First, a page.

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Shane Alcock admin

Libtrace

Libtrace is a library for both capturing and processing packet traces. It supports a variety of common trace formats, including pcap, ERF, live DAG capture, native Linux and BSD sockets, TSH and legacy ERF formats. Libtrace also supports reading and writing using several different compression formats, including gzip, bzip2 and lzo. Libtrace uses a multi-threaded approach for decompressing and compressing trace files to improve trace processing performance on multi-core CPUs.

The libtrace API provides functions for accessing the headers in a packet directly,
up to and including the transport header.

Libtrace can also output packets using any supported output trace format, including
pcap, ERF, DAG transmit and native sockets.

Libtrace is bundled with several tools for performing common trace processing and analysis tasks. These include tracesplit, tracemerge, traceanon, tracepktdump and tracereport (amongst others).

01

Jul

2015

Short week as I was on leave on Thursday and Friday.

Continued tweaking the event groups produced by netevmon. My main focus has been on ensuring that the start time for a group lines up with the start time of the earliest event in the group. When this doesn't happen, it suggests that there is an incongruity in the logic for updating events and groups based on a new observed detection. Now the problem happens rarely -- which is good from the perspective that I am making progress but it is also bad because it takes a lot longer for a bad group to occur so testing and debugging is much slower.

Spent a bit of time rewriting Yindong's python trace analysis using C++ and libflowmanager. My program was able to run much faster and use a lot less memory, which should mean that wraith won't be hosed for months while Yindong waits for his analysis to run.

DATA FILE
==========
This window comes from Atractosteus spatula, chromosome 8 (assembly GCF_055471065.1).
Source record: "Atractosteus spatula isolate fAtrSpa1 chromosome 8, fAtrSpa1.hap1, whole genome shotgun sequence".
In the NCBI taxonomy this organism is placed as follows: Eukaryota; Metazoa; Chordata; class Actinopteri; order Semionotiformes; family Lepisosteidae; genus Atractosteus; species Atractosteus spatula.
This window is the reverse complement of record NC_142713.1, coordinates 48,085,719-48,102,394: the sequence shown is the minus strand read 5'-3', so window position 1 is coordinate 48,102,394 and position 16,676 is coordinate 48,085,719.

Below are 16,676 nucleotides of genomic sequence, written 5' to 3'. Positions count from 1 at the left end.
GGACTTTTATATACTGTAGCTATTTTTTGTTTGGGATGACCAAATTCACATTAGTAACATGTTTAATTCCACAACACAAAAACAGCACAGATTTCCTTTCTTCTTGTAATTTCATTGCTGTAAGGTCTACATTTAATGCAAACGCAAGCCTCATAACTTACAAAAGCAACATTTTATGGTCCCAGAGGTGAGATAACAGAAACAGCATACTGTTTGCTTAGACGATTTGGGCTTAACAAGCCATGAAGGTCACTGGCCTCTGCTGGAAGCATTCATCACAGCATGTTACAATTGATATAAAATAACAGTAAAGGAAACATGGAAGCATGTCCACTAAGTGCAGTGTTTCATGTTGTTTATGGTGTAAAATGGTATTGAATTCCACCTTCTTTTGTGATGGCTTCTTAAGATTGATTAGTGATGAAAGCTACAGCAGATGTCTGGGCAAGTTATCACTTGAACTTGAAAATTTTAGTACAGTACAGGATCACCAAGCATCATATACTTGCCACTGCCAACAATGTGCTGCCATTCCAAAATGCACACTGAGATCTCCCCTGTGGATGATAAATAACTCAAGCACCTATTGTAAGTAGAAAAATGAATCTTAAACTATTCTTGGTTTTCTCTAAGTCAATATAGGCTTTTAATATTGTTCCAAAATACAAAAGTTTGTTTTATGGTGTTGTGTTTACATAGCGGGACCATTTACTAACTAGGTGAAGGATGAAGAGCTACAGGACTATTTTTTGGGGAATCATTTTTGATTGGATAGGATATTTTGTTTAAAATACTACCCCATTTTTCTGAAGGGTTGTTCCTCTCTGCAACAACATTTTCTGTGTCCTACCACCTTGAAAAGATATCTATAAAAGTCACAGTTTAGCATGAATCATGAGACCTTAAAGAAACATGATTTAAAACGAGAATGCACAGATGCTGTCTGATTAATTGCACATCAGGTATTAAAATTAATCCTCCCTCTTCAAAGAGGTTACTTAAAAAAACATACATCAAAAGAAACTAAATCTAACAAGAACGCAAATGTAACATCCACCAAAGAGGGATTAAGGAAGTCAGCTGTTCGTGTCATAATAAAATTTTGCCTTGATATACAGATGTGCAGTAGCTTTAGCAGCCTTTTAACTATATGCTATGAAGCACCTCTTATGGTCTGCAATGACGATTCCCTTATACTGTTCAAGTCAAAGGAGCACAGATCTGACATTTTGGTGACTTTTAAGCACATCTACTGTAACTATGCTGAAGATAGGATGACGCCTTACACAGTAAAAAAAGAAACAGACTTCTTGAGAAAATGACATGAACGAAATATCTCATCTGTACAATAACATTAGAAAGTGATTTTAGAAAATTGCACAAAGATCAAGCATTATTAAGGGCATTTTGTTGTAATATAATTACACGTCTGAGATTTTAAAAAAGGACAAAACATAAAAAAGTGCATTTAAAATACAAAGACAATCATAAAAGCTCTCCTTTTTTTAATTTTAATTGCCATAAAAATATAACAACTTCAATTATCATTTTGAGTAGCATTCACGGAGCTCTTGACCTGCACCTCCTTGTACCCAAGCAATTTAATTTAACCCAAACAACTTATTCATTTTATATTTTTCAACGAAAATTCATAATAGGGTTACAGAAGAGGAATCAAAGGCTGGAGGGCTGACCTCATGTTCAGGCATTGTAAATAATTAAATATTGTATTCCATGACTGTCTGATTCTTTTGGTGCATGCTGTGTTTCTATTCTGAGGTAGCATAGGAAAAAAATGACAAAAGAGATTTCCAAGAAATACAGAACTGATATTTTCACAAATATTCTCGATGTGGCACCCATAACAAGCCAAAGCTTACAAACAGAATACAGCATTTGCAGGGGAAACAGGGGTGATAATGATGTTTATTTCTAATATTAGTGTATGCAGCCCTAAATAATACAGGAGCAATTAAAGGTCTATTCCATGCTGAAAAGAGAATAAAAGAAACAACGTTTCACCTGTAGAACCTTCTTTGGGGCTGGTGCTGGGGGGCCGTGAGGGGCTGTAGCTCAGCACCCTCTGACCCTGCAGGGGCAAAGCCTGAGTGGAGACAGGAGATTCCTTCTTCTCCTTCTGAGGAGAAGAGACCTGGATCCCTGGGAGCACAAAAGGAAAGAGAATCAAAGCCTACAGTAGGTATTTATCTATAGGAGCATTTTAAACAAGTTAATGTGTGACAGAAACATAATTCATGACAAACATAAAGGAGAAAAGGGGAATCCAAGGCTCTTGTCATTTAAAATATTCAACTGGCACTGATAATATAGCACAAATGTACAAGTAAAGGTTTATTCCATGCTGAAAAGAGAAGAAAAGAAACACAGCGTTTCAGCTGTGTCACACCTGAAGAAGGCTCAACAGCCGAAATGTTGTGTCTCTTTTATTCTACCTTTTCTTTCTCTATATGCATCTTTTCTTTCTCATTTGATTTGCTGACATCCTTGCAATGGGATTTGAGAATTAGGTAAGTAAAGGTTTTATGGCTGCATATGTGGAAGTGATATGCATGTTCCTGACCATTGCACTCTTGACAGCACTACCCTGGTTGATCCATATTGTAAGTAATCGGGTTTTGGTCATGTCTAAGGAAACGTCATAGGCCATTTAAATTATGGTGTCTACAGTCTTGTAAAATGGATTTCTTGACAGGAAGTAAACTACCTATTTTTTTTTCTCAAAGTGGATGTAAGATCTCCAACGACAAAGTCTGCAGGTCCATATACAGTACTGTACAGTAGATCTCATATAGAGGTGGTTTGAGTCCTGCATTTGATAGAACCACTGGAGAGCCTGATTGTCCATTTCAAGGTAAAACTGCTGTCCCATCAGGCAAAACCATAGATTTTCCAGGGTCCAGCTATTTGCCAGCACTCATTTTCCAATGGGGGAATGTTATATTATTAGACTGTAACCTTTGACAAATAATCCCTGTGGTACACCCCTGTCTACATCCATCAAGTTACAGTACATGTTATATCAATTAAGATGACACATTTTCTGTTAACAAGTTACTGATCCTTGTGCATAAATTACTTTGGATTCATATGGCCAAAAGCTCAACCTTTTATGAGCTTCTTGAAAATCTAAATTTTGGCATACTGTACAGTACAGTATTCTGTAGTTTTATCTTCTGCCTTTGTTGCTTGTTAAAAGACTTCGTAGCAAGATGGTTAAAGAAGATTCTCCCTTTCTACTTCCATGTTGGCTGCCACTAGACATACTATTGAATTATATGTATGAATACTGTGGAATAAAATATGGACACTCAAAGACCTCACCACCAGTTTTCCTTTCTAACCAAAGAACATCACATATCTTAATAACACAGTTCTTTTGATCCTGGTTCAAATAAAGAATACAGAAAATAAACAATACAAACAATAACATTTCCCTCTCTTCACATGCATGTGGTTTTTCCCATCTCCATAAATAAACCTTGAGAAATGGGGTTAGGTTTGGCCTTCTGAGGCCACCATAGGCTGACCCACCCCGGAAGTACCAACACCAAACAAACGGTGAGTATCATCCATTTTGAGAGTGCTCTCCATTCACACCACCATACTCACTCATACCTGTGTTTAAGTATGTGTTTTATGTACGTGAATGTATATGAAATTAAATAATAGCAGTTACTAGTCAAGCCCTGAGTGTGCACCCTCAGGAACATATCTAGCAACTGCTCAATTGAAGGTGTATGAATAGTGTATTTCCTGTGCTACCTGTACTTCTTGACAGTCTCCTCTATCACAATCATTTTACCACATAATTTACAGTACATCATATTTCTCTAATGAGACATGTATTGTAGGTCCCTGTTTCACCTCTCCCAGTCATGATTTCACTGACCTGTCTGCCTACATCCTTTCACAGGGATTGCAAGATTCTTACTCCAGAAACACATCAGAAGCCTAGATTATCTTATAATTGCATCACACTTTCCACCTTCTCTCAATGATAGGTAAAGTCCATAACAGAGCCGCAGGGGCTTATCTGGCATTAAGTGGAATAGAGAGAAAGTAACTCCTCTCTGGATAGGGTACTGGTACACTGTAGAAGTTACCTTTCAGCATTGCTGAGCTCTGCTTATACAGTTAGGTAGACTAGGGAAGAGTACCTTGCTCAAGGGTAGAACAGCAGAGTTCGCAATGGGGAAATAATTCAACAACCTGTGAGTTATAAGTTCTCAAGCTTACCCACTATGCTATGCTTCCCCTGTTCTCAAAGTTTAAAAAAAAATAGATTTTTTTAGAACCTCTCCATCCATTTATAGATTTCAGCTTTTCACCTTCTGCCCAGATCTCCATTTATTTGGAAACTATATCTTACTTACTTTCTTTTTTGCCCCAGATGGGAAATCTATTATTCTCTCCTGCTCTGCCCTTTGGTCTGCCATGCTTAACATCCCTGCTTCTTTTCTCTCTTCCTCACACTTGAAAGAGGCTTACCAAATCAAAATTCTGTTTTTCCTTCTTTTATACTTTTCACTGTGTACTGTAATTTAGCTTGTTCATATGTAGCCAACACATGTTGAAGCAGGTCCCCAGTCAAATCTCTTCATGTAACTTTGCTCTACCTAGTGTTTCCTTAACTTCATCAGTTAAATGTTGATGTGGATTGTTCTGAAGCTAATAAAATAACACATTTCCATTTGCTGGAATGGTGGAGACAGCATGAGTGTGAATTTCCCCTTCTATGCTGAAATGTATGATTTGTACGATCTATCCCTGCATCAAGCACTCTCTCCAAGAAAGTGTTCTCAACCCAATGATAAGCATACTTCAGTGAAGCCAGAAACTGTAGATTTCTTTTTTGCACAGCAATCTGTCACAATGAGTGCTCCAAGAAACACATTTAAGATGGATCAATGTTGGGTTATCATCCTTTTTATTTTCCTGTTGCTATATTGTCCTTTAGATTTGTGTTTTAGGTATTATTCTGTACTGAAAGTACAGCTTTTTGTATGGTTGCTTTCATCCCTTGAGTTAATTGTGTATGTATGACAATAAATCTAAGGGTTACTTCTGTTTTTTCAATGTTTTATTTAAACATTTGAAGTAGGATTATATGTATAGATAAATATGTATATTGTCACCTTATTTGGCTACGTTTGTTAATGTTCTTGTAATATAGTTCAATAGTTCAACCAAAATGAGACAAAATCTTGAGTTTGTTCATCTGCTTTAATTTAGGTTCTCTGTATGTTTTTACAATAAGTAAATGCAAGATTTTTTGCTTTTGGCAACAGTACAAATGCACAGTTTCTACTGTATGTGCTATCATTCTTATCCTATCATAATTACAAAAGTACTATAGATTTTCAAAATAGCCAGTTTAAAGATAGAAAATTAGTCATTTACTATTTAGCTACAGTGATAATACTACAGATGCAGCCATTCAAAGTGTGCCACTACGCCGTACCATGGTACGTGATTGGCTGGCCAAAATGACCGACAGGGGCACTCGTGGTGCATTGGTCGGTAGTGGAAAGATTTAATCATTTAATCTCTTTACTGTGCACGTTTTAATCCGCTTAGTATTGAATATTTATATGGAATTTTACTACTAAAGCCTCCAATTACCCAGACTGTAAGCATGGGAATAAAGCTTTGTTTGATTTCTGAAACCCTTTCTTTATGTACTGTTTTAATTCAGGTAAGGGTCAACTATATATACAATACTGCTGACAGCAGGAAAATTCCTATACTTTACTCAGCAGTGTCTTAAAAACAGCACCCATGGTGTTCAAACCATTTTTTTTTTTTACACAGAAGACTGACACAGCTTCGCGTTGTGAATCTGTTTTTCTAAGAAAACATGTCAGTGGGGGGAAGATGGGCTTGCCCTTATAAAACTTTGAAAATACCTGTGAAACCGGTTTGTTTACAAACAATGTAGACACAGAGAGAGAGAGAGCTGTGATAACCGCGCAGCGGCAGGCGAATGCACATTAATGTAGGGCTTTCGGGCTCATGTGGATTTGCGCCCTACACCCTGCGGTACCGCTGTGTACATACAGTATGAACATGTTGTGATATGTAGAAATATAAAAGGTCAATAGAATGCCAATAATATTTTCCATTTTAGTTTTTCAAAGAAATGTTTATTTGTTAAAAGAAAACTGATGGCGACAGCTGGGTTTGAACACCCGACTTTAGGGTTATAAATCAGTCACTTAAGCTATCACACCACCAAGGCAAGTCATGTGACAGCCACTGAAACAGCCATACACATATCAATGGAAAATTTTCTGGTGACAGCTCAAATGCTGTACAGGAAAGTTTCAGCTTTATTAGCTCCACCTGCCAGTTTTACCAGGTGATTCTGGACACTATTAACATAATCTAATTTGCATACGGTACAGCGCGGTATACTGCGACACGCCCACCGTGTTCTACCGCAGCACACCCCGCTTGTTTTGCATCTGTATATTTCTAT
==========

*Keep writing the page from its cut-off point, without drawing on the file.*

Added a new API function to libtrace to strip VLAN and MPLS headers from packets. This makes the packets easier to analyse with BPF filters as you don't need to construct complicated filters to deal with the possible presence of VLAN tags that you don't care about.

Installed libtrace on the Endace probe and managed to get it happily processing packets from a virtual DAG without too much difficulty.

04

May

2015

Packet capture is commonly used in networks to monitor the traffic their users are producing. This allows network operators to detect and monitor threats. Libtrace is a library which provides a simple programming interface for the capture and analysis of network packets.

This project aims to implement extend libtrace to support the processing of network packets in parallel, to better libtrace’s performance. We name the solution developed in this project parallel libtrace. An overview of parallel libtrace and the design process is presented. The challenges encountered in the design of parallel libtrace are described in more detail. By designing a user friendly and efficient library we have been able to improve the performance of some libtrace applications.

Author(s): 
Richard Sanger

28

Apr

2015

Spent much of my week keeping an eye on BTM and dealing with new connections as they come online. Had a couple of false starts with the Wellington machine, as the management interface was up but was not allowing any inbound connections. This was finally sorted on Thursday night (turning the modem on and off again did the trick), so much of Friday was figuring out which Wellington connections were working and which were not.

A few of the BTM connections have a lot of difficulty running AMP tests to a few of the scheduled targets: AMP fails to resolve DNS properly for these targets but using dig or ping gets the right results. Did some packet captures to see what was going on: it looks like the answer record appears in the wrong section of the response and I guess libunbound doesn't deal with that too well. The problem seems to affect only connections using a specific brand of modem, so I am imagining there is some bug in the DNS cache software on the modem.

Continued tracing my NNTSC live export problem. It soon became apparent that NNTSC itself was not the problem: instead, the client was not reading data from NNTSC, causing the receive window to fill up and preventing NNTSC from sending new data. A bit of profiling suggested that the HMM detector in netevmon was potentially the problem. After disabling that detector, I was able to keep things running over the long weekend without any problems.

Fixed a libwandio bug in the LZO writer. Turns out that the "compression" can sometimes result in a larger block than the original uncompressed data, especially when doing full payload capture. In that case, you are supposed to write out the original block instead but we were mistakenly writing the compressed block.